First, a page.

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qualitative_methods

Qualitative methods __ Typical applications of qualitative methods during the development of new food technologies and associated products:

  1. ethical, moral objections to new technologies
  2. understanding consumer acceptance/rejection of innovative products and technologies
  3. perceptions of benefits and risks
  4. product concept development/refinement and testing (screening with consumers)

Key characteristics of qualitative research. (From Braun and Clarke 2013, chapter 2; Bryman 2012 chapter 17)

  1. Qualitative data consists predominantly of text collected using methods such as interviews and focus groups (generally transcribed from an audio recording) and field notes from ethnographic studies. However, unlike quantitative analysis, there is not an established, unambiguous set of rules for the analysis of quantitative data.
  2. Analysis may be inductive or deductive. The inductive approach is used when there is little previous knowledge. The framework for analysis (concepts, categories) is drawn out of the text by the researcher. The deductive approach is used when the purpose of the study is to test existing theory, hypotheses, concepts or models, and the framework for analysis (categories etc) is derived a priori from existing literature.
  3. Qualitative research deals with meaning (not numbers). It attempts to record real life, put it in a framework and interpret it. It tries to understand people’s own perspectives and meanings – how they frame the issues. (See the phenomenon through their eyes)
  4. Context is very important. Qualitative data come from participants whose behaviour is located in specific contexts. To understand their behaviour we must be aware of the social setting in which it occurs. This is something that must be taken into account during analysis.
  5. Typically qualitative research involves the intensive study of a small group, for example interviewees and focus groups. We cannot generalise from such non-probability samples in the same way that we can from random samples. However we can generalise results from case studies and well-defined purposive samples to cases or populations similar to the ones studied (Hood, 2006: 212.) The process requires judgement from the researcher who must decide which characteristics other populations/cases must share for generalisations to be made. We can also generalize to theory.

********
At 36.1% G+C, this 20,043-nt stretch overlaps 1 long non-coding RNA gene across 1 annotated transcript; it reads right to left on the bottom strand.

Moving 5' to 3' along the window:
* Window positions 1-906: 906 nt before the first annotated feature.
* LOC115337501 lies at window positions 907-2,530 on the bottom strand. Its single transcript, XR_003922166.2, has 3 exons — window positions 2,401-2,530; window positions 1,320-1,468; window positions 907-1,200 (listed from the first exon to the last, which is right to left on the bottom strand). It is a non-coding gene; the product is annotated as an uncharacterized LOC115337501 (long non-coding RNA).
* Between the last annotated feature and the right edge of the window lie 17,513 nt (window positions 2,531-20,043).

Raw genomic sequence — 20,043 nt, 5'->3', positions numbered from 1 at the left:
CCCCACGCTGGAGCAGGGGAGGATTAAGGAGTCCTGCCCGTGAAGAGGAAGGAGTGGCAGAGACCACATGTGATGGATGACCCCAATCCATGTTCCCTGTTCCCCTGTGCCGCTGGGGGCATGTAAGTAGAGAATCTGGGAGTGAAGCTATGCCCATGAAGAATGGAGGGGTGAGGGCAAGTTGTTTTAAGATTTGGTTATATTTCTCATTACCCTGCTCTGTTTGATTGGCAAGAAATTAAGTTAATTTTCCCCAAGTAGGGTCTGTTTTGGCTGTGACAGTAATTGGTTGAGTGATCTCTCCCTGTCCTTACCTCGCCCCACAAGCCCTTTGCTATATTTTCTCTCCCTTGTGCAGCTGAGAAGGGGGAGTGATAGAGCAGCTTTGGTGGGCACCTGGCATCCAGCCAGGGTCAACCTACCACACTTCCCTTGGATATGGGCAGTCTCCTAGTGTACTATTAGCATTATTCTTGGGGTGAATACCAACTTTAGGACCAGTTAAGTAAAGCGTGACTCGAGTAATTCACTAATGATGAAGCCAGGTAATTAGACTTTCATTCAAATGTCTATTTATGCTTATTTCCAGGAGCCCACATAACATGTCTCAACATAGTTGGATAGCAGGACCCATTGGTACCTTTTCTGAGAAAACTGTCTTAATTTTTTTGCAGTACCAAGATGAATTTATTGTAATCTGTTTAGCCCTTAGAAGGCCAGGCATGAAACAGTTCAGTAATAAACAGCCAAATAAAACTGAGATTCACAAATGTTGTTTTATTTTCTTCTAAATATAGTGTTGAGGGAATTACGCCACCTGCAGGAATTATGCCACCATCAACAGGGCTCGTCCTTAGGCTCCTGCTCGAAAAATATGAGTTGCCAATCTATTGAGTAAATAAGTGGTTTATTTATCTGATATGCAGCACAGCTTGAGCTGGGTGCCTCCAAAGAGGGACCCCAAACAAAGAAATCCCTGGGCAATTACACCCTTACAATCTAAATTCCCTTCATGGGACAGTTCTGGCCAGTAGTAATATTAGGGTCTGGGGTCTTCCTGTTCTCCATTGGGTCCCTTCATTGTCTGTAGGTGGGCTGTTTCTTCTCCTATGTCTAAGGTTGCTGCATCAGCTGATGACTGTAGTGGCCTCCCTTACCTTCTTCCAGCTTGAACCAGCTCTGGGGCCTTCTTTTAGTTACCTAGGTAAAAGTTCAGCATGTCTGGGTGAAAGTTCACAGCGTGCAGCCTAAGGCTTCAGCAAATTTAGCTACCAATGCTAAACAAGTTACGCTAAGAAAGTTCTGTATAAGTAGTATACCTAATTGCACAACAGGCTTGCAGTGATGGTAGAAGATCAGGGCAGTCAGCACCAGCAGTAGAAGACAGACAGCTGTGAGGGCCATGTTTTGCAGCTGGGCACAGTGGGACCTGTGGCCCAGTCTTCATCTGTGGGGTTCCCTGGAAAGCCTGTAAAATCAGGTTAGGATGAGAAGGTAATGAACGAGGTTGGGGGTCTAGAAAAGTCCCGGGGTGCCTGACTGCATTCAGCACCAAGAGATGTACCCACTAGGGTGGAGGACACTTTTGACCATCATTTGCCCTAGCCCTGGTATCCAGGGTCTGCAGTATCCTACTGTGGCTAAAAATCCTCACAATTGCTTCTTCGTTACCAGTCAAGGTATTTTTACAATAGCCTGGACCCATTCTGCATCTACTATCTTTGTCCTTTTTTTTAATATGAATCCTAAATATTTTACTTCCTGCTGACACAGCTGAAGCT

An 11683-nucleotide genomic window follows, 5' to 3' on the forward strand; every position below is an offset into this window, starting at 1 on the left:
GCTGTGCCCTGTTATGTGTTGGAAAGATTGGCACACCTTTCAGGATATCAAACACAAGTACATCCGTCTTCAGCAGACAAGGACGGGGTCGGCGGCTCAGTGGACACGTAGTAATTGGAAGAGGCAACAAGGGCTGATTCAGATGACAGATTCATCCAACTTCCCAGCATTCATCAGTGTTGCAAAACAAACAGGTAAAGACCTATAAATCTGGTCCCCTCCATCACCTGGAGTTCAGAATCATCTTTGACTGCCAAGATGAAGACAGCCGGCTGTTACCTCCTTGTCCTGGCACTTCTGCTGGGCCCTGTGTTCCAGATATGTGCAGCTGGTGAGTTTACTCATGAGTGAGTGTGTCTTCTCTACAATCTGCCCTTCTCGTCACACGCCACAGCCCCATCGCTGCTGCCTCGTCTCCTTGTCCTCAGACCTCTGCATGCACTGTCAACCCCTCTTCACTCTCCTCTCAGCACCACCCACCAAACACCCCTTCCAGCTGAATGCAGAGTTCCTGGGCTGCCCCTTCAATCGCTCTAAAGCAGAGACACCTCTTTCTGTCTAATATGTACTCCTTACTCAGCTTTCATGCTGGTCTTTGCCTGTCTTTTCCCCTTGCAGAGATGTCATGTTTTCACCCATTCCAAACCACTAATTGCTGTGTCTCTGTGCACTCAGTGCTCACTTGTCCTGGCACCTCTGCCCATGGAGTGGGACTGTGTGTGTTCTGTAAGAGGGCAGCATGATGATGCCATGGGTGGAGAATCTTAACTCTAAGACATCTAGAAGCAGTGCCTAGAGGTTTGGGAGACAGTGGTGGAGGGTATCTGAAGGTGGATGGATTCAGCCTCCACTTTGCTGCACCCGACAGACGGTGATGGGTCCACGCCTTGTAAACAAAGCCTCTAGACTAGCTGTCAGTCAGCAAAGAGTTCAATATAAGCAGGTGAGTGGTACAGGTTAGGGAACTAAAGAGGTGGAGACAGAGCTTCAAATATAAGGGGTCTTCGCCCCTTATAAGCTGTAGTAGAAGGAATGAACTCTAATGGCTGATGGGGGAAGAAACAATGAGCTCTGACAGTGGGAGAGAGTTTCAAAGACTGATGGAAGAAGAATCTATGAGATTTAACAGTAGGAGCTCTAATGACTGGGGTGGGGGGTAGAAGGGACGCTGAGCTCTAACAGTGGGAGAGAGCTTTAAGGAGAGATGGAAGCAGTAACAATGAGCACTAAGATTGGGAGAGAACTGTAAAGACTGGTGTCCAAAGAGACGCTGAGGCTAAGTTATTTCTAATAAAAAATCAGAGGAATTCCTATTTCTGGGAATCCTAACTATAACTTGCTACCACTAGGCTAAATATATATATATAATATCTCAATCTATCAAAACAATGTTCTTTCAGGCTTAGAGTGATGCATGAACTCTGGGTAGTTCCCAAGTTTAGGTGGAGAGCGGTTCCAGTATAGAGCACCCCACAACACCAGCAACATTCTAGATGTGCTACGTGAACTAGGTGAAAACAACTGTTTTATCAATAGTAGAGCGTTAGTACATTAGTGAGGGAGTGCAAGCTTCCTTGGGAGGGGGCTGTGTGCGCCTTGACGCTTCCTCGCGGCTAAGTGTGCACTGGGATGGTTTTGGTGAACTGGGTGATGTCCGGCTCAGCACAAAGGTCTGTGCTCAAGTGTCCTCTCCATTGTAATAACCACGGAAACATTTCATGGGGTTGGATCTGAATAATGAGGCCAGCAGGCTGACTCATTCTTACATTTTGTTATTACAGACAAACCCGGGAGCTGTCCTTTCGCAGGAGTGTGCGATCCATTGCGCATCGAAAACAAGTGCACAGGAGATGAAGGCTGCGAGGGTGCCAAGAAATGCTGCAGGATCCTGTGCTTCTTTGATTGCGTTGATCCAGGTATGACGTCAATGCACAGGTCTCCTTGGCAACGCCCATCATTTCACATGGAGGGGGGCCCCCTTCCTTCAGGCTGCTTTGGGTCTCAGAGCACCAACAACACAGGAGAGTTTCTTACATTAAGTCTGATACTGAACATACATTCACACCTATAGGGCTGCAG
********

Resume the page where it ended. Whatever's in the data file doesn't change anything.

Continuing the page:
6. There are a number of stories that can be told from the same dataset, so there is no single ‘right’ answer. (That is, multiple accounts of social reality rather than a single absolute account.) This makes the application of quantitative evaluation criteria for reliability and validity inappropriate (Guba and Lincoln, 1994). Rather we need to examine the credibility of the account that the researcher produces and the process by which it was reached.
  7. Qualitative data consists predominantly of text collected using methods such as interviews and focus groups (generally transcribed from an audio recording) and field notes from observational studies. (Other data types exist e.g. video footage. This particular example may lead to quantitative or qualitative analysis). However, unlike quantitative analysis, there is not an established, unambiguous set of rules for the analysis of qualitative data (Bryman 2012: 566).
  8. Analysis of qualitative data may be inductive or deductive. The inductive approach is used when there is little previous knowledge. The framework for analysis (concepts, categories) is drawn out of the text by the researcher. The deductive approach is used when the purpose of the study is to test existing theory, hypotheses, concepts or models, and the framework for analysis (categories etc) is derived a priori from existing literature.
  9. The researcher is present in the research process. The researcher is the instrument for data collection, and can decide what is of interest. Participants may respond differently to different researchers and interpretation will be affected by personal factors (e.g. knowledge, own theoretical position). Hence qualitative studies are difficult (if not impossible) to replicate.
  10. Reflexivity is the process whereby social scientists critically reflect on the knowledge they produce and their role in producing that knowledge. There are 2 areas of concern: a. How have the research tools we have used influenced the research? For example in a study of eating disorders, would the decision to use a focus group methodology give different results from an interview? b. How has the researcher themselves influenced the production of knowledge, or how might their assumptions have shaped the knowledge they produce? For example our own cultural, political and social context may influence the analysis. Or we might assume that a topic is of no concern to certain groups of people and fail to include them in the study.
  11. Factors such as the inability to replicate studies – because they are sensitive to the researcher - and limitations to generalisation of results mean that the evaluative criteria (validity and reliability) used in quantitative research are regarded as largely inappropriate for qualitative studies. (See Bryman p289 and Braun and Clarke p278.)

Sources

  1. Braun V. & Clarke V. (2013). Successful Qualitative Research. A practical guide for beginners. London, Sage.
  2. Bryman A. (2012). Social Research methods. 4th ed. Oxford, OUP.
  3. Hood J.C. (2006). Teaching against the text: the case of qualitative methods. Teaching Sociology, 34: 207 - 223
qualitative_methods.txt · Last modified: 2015/02/18 17:02 (external edit)